July 16, 2012

4 Staffa

 Last week ended with two posts on our stop at Lunga, the largest of the Treshnish Isles. (I and II)
Just to refresh your memory, we were on the Wildlife Cruise, Treshnish Isles, and Staffa Tour with Gordon Grant Marine Boat Tours.
After we left Lunga we proceeded on to the highlight of our trip and the entire reason for our return to this area (although we'll take any reason to head back to Scotland, really!): Staffa and Fingal's Cave
We weren't able to get out to Staffa back in October 2010, as the winds were too high- but you'll notice that this time, despite the terrible forecast, we couldn't have had better skies!

Our first true views of Staffa from the boat!

 This cave is the one in the center of the rock in the above image- it's called "Boat Cave."

 Fingal's Cave! And tourists!

 I want a sailboat. Oh, and someone who knows how to sail. 

 As we got off the boat, this was our view to the left. You can see the "path" to Fingal's Cave on the right, and an outcropping of the hexagonal basalt columns on the left.


 While this rock is natural, it was placed so favorably that it almost felt like the display at a museum: "Here's a sample of what you'll see ahead in the cave..."

 Fingal's Cave! Also known as the hardest place to photograph in bright sunlight. Ever.
The cave's legend says it was created by the giant Finn/Fingal (Irish/Scottish) during the same period as Northern Ireland's Giant's Causeway.
(The legend is under the link for Giant's Causeway.)

 The sea crashing through the cave (it extends across this end of the island) inspired Felix Mendelssohn to compose his Hebrides Overture.  After we got home we listened to it- and understood. 

Jellyfish! Can you believe how clear the water is here?!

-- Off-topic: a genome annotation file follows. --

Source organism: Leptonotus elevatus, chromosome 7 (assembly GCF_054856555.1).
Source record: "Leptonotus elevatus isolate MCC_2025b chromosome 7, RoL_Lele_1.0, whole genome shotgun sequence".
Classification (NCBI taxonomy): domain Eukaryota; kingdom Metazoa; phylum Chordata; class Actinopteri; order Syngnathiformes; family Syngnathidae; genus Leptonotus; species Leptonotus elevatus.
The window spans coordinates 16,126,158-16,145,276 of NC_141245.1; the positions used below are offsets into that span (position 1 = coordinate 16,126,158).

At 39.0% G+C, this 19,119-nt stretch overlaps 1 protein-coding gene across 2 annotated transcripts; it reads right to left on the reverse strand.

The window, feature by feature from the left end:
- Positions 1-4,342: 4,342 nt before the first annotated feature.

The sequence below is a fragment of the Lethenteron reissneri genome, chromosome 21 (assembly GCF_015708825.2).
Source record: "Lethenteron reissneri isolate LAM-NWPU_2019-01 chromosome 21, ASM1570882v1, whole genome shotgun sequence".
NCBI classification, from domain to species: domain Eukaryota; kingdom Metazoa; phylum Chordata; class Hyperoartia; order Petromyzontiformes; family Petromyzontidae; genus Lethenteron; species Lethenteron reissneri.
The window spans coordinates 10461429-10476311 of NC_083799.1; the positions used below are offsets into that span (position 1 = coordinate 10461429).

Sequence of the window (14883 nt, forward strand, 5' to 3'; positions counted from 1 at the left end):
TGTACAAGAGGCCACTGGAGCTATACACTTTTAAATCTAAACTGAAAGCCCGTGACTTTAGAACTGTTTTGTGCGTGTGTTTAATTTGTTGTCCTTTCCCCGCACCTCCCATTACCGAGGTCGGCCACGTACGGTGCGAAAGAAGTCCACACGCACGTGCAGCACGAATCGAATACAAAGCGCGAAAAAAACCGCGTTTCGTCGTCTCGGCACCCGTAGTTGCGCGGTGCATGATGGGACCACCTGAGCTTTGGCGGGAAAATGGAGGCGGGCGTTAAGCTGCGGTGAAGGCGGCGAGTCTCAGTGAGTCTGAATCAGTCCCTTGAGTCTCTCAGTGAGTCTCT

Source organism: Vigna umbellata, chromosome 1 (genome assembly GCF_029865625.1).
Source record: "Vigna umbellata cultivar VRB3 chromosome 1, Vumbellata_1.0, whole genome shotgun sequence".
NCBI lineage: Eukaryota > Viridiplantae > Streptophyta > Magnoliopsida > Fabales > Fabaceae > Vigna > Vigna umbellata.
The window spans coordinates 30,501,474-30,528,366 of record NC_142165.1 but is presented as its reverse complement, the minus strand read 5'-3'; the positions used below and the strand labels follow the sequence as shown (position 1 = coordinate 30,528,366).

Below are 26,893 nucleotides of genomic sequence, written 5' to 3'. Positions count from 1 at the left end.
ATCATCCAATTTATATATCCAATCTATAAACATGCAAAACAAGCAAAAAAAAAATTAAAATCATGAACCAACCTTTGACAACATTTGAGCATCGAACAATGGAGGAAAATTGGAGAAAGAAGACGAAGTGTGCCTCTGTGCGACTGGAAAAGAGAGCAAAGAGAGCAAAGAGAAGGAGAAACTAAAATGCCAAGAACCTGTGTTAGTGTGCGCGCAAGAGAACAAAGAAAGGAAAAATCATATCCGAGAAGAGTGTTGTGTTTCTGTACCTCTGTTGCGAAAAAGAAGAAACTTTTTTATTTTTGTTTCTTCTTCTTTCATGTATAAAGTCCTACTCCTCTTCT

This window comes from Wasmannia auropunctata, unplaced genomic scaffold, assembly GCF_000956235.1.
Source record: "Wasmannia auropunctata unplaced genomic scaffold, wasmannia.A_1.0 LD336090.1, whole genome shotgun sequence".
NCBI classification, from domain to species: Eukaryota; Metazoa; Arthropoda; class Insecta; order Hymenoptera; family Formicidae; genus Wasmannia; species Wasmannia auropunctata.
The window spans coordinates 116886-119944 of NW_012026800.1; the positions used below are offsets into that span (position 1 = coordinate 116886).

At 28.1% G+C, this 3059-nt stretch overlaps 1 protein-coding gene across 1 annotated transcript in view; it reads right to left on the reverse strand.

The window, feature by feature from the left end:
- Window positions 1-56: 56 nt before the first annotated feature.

Oh, hiiiiiii!
Yep. I wore my trusty Hunters!

This is the path you walk to get to the cave. The railing is on the cliff side... tourists walk on the seaside.

Another view of the basalt columns. The Vikings gave Staffa its name, meaning "pillar," as it reminded them of their vertical-log designed cabins.

The top of the island is green and beautiful.

This flower/plant grows on the rocks, with the lichen. I have no clue what it is, but it's pretty!

A local came out to say hi.

Next we headed over to Iona!


  1. I need to see this place in person! It looks so amazing, it's hard to believe something like that can be nature made.

  2. It's true that humans can't create things as beautiful as nature can. Loved it!

  3. Who knew that you could find jellyfish in this area? So beautiful!

  4. Okay, this is where I am about to be super nerdy...I am really into rocks and geological formations, so I would completely geek out here! It is now added to our list of must-see's! Also, those look similar to the jellyfish in Abersoch.


Thanks so much for stopping by! I can't wait to read your comment!

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